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September 24, 2015

Kirkland taps county’s purple pipes for recycled water

  • The city is using reclaimed water from the Brightwater Treatment Plant for uses that don’t require drinking water.
    Special to the Journal



    “The right water for the right use” is the tagline for King County’s Recycled Water Program. For the city of Kirkland, it represents a new approach to water resource management amid historic drought conditions.

    For water in the Pacific Northwest, there hasn’t been a year quite like the one in 2015. From May to late August, barely an inch of summertime rain fell — less than Phoenix. Conditions were so dry the coastal rainforest caught fire, mountain snowpack was just 16 percent of normal, and rivers that dwindled to record low levels are perilously warm for salmon now swimming upstream to spawn.

    Late summer rains, while helpful, have not made up for the water deficit, and forecasters are calling for drier than normal conditions to continue through fall.

    With no immediate relief in sight for low snowpacks and drought, King County and Kirkland decided to take a new approach to water resource management that goes beyond conservation alone.

    Photo from King County [enlarge]
    Kirkland city workers filled an eductor truck with 1,500 gallons of reclaimed water to clean out a sewer line.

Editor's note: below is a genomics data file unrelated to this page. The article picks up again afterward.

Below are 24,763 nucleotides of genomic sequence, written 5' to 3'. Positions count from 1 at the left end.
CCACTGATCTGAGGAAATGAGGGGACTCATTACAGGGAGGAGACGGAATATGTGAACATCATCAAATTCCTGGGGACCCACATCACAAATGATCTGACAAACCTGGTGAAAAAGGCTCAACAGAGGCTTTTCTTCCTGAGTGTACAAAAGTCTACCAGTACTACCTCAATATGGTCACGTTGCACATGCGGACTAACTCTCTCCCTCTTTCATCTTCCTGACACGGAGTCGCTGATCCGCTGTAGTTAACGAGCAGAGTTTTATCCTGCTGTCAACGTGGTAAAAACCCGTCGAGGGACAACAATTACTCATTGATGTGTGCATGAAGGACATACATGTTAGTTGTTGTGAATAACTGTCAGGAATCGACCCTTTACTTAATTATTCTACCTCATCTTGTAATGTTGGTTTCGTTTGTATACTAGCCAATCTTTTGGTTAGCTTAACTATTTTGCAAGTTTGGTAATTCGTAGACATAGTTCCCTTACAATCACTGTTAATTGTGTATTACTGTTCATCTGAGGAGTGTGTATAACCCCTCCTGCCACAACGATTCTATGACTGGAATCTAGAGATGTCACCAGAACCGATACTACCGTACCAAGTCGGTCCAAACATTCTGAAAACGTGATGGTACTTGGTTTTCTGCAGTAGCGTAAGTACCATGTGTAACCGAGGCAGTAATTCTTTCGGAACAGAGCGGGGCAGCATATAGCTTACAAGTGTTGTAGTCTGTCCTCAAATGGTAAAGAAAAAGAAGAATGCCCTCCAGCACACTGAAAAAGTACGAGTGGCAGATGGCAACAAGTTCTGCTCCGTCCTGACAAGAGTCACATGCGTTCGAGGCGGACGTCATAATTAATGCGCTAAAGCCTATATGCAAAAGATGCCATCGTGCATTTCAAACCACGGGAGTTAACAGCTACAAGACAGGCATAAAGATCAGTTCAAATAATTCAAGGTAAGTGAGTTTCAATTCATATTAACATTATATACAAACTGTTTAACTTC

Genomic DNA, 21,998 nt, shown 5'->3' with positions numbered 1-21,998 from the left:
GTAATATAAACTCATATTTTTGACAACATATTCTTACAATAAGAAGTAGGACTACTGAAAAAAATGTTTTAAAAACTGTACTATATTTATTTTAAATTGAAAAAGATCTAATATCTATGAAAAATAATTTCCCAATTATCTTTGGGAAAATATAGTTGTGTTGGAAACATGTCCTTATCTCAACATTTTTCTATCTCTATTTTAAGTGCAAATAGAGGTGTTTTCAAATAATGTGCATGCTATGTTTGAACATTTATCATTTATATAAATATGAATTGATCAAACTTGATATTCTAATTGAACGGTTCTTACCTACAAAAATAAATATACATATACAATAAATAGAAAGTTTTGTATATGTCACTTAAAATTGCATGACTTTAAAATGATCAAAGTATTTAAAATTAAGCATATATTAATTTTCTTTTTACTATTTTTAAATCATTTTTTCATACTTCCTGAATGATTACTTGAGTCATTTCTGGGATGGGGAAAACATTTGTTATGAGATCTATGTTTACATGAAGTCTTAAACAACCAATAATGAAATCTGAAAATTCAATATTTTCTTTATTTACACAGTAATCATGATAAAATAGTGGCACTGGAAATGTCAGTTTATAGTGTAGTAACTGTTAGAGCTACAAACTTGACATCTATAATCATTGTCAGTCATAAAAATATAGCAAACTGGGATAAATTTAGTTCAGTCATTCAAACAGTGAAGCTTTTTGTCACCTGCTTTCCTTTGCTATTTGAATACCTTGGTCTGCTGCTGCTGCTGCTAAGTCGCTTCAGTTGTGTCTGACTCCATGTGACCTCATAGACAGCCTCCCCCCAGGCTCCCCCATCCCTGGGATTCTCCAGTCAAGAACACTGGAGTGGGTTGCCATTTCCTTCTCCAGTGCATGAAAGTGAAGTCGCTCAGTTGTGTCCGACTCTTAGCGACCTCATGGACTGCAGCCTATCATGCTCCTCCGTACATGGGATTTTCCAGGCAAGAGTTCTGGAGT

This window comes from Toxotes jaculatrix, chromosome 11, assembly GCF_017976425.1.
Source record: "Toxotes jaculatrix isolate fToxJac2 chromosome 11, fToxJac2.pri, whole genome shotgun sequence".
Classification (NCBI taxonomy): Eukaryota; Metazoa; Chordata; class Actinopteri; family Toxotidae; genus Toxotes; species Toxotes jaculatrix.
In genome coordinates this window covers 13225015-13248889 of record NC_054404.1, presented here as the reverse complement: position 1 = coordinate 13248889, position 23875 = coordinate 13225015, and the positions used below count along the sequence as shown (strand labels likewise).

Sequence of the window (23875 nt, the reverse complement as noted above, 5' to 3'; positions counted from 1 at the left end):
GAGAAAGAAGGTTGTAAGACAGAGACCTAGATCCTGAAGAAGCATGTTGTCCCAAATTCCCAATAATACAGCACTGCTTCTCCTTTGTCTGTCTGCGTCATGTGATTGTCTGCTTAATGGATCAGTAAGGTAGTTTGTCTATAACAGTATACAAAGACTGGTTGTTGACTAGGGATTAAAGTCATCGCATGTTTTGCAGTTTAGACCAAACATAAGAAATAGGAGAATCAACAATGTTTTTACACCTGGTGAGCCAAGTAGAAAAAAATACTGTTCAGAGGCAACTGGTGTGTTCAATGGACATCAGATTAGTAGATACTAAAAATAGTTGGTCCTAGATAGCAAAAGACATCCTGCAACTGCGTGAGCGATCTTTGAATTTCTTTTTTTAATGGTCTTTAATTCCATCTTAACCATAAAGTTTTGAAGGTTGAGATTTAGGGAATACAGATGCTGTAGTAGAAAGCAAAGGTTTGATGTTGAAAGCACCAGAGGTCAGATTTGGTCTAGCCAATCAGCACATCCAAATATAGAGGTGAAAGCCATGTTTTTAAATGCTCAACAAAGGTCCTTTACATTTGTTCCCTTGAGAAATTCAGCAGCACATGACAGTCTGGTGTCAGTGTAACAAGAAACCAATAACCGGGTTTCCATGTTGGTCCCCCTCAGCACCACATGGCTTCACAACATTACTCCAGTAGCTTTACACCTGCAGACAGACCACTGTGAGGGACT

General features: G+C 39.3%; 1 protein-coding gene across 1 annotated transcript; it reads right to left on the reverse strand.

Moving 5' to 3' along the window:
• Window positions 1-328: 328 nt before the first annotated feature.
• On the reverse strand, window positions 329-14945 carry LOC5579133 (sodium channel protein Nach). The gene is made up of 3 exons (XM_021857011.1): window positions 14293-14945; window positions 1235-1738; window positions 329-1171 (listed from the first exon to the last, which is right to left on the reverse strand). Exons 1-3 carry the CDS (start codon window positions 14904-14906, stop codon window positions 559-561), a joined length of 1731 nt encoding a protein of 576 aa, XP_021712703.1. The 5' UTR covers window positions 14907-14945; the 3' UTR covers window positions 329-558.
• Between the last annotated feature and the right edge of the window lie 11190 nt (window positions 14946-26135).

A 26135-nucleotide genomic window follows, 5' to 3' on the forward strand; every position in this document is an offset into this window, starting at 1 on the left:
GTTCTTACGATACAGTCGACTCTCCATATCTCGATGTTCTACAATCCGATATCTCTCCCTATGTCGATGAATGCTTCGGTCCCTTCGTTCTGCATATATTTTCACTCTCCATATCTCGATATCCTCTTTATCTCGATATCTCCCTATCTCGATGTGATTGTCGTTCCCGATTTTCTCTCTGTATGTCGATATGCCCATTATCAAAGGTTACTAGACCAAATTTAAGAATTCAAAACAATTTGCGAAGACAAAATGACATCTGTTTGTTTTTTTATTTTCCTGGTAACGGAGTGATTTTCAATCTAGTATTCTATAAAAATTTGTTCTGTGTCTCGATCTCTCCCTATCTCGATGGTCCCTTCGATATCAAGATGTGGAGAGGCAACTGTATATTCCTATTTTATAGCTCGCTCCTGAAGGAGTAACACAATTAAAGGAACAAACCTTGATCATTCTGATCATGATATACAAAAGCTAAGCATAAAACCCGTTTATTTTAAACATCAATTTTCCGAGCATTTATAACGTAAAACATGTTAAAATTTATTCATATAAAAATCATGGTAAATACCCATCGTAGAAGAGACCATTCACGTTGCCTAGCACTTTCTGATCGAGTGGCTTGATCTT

Under an agreement signed earlier this month, the city will have access to high-quality recycled water produced at King County’s Brightwater Treatment Plant for a variety of maintenance services including street sweeping, tree irrigation and cement mixing — all uses that don’t require fresh, drinkable water.

    City workers will access the water at a filling station at King County’s York Pump Station in Redmond, using trucks to transport it to locations where it can be put to good use for the city and its residents. A recent example is a city sewer-line cleaning project in which workers outfitted a 1,500-gallon eductor truck with a high-powered nozzle connection and a jet-propulsion vacuum to remove debris and unwanted material from inside the sewer system.

    The production and use of recycled water, also known as reclaimed water, is strictly regulated by the state Department of Ecology to ensure safety. As with lake or river water, recycled water is safe for human contact, irrigation, crops and other uses, but it is not approved for drinking. Recycled water is distributed through a separate set of purple pipes, the universal color for recycled water infrastructure, to guarantee it will not be mixed with certified drinking water supplies.

    King County has been safely recycling and reusing water from its treatment plants in Renton and Seattle for over 20 years. What’s particularly unique about the Brightwater plant, which came online in 2011, is that it was designed with an advanced membrane bioreactor technology that treats nearly all the wastewater there to the state’s Class A reclaimed water standard.

    Brightwater has the capacity to produce up to 21 million gallons of recycled water each day for distribution along separate, dedicated purple pipelines that run to Swamp Creek in Kenmore and to Redmond through the Sammamish Valley, so there are many future opportunities to provide more customers in these areas with a reliable, drought-proof source of water.